In my earlier (soft) MO post, an elementary response was given by Ofir Gorodetsky in regard to the determinant of the symbolic counterpart to the numerical matrix $\mathbf{M}_n=(i^j-j^i)_{i,j}^{1,n}$.

I'm now looking at yet another variation. Let $\mathbf{A}_n=(j^j-i^j)_{i,j}^{1,n}$ be an $n\times n$-matrix. Denote the (signed) Stirling numbers of the first kind by $s(n,k)$. For clarity, here are some contrasting examples: $$\mathbf{M}_3=\begin{pmatrix} 0&-1&-2 \\ 1&0&-1 \\2&1&0 \end{pmatrix} \qquad \text{and} \qquad \mathbf{A}_3=\begin{pmatrix}0&3&26 \\-1&0&19 \\ -2&-5&0 \end{pmatrix}.$$ I would like to ask:

QUESTION. Is this true? With the convention that $0^0=1$, we have $$\det\mathbf{A}_n=\prod_{j=1}^{n-1}j!\cdot\sum_{k=0}^n\,s(n+1,k+1)\cdot k^k.$$

Remark. If it helps, since the factor $\prod_{j=1}^{n-1}j!$ is exactly the determinant of the Vandermonde matrix, $\mathbf{V}_n=(i^{j-1})_{i,j}^{1,n}$, we can say $$\frac{\det\mathbf{A}_n}{\det \mathbf{V}_n}=\sum_{k=0}^n\,s(n+1,k+1)\cdot k^k.$$ This formalism goes in the "spirit" of the (specialization) $s_{\lambda}(1,\cdots,1)$ of the Schur polynomials.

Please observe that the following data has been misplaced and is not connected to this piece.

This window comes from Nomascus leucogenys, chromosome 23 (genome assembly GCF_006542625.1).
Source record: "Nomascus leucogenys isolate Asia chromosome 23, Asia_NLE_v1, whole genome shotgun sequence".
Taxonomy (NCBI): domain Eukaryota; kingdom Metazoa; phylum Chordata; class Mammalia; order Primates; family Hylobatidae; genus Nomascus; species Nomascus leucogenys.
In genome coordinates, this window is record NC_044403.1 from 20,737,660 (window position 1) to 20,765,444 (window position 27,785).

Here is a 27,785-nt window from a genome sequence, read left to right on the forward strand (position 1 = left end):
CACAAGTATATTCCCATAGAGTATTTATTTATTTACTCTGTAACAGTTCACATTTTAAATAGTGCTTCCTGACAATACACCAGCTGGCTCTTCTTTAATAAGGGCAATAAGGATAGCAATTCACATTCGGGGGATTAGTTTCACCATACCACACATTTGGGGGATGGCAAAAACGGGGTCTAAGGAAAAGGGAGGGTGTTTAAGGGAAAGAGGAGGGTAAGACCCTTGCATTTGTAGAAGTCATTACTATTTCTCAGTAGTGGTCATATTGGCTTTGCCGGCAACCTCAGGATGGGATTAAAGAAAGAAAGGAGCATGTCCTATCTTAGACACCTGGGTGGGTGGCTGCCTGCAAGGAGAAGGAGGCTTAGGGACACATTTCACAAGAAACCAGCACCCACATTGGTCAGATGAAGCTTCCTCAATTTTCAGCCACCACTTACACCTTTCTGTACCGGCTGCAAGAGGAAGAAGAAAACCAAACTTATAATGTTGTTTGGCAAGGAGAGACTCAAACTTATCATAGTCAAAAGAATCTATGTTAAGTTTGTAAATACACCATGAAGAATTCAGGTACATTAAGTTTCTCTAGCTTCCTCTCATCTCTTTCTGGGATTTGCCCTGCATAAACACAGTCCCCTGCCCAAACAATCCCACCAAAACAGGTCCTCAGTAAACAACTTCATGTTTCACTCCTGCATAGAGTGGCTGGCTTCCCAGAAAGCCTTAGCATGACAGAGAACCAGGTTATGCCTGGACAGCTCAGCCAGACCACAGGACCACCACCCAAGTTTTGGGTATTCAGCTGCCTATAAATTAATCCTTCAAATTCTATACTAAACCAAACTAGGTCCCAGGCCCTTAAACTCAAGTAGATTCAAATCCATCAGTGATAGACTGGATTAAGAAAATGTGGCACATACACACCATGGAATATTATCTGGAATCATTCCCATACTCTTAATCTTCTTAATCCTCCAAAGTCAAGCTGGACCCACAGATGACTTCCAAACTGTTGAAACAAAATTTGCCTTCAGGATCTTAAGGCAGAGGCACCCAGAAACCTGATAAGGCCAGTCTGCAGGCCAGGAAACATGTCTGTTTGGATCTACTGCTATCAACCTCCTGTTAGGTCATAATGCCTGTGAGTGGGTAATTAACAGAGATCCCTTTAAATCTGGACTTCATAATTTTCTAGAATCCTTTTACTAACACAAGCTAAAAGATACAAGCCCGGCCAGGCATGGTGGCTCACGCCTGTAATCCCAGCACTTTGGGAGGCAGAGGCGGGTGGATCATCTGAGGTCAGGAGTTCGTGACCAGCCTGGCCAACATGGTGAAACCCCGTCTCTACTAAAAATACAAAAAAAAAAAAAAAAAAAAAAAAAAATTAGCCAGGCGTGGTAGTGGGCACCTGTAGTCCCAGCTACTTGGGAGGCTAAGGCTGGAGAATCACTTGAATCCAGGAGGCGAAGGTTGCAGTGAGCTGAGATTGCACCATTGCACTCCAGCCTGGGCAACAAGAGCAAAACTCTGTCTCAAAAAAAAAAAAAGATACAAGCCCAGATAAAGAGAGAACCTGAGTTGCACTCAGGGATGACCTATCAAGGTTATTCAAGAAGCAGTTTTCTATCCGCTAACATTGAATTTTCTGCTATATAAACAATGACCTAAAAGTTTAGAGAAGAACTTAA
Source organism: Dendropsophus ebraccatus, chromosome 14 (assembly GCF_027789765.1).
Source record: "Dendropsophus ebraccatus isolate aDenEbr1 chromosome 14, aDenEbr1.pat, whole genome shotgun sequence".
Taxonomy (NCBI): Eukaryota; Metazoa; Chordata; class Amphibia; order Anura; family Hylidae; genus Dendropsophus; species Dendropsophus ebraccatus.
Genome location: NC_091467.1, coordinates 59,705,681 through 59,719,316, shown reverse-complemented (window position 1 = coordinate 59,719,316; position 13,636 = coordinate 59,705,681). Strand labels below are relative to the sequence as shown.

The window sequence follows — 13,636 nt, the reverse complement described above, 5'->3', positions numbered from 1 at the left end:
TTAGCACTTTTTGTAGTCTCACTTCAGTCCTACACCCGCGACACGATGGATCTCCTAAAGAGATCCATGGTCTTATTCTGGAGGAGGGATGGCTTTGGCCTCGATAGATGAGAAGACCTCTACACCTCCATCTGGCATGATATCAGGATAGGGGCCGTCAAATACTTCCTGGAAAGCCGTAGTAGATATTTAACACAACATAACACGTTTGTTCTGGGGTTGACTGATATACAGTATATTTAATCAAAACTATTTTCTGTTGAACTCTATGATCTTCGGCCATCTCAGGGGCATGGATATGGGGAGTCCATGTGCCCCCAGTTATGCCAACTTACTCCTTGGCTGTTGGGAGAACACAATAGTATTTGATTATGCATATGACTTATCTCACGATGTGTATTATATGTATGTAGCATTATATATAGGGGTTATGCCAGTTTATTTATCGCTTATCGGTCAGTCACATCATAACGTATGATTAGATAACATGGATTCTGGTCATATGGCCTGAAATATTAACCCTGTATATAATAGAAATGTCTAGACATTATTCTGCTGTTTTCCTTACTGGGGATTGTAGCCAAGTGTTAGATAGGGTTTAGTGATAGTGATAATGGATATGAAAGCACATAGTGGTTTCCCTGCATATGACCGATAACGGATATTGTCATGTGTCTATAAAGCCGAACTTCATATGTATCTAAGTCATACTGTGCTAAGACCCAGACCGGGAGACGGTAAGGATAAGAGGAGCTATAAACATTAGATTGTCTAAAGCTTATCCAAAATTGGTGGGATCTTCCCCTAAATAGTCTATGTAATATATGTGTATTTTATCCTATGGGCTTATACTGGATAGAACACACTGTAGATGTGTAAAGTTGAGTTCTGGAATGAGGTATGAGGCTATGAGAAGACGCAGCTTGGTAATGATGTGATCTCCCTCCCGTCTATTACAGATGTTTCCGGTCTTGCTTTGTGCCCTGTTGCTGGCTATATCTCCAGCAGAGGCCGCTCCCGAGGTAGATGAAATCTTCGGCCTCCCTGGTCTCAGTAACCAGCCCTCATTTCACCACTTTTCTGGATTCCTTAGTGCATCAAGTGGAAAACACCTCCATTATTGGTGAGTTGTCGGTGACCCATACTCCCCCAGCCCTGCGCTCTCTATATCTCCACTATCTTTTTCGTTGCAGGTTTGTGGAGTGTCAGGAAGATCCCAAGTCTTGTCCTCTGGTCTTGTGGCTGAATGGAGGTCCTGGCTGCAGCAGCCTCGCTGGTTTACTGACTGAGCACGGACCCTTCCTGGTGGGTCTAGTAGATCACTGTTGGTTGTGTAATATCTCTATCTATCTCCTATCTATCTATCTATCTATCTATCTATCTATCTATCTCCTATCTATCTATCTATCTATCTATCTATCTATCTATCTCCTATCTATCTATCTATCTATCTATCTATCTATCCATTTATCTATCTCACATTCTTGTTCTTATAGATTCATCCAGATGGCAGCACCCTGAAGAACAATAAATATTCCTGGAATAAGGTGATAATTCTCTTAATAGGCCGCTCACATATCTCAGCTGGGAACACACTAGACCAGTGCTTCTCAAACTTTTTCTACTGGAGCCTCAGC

1 Answer 1


This is true and this is not about numbers $j^j$ at all. Consider a more genral matrix $(c_j-i^j)_{1\leqslant i,j\leqslant n}$. Denote $f_j(x)=c_j-x^j$, and find the numbers $\beta$, $\alpha_1,\ldots,\alpha_{n-1}$ such that $f_n(x)+\sum_{j=1}^{n-1}\alpha_j f_j(x)=\beta$ for all $x\in \{1,2,\ldots,n\}$. Then the matrix $(f_j(i))_{i,j}$ has the same determinant as if we replace the column with $f_n$ by a column of $\beta$'s, that is seen from operations with columns. Now by operations with columns we may replace each $f_j$ to $-x^j$, so we get almost a Vandermonde matrix (up to $n-1$ changes of signs in the columns and the cyclic shift, and $\beta$'s instead of 1's), so its determinant equals to the determinant of Vandermonde matrix for the numbers $1,\ldots,n$ times $(-1)^{n-1}(-1)^{n-1}\beta=\beta$. Thus, it appears to find $\beta$. For this, write $$ f_n+\sum_{j=1}^{n-1}\alpha_jf_j(x)=\beta-(x-1)(x-2)\ldots(x-n)= \beta-\sum_{k=0}^n s(n+1,k+1)x^k. $$ Equalising the coefficients of $x^k$ we get $\alpha_k=s(n+1,k+1)$ for all $k=1,\ldots,n$ (where $\alpha_n=1$ by agreement), thus $\beta-s(n+1,1)=\sum_{k=1}^n c_k s(n+1,k+1)$, $\beta=\sum_{k=0}^n c_k s(n+1,k+1)$, where $c_0=1$ by agreement.


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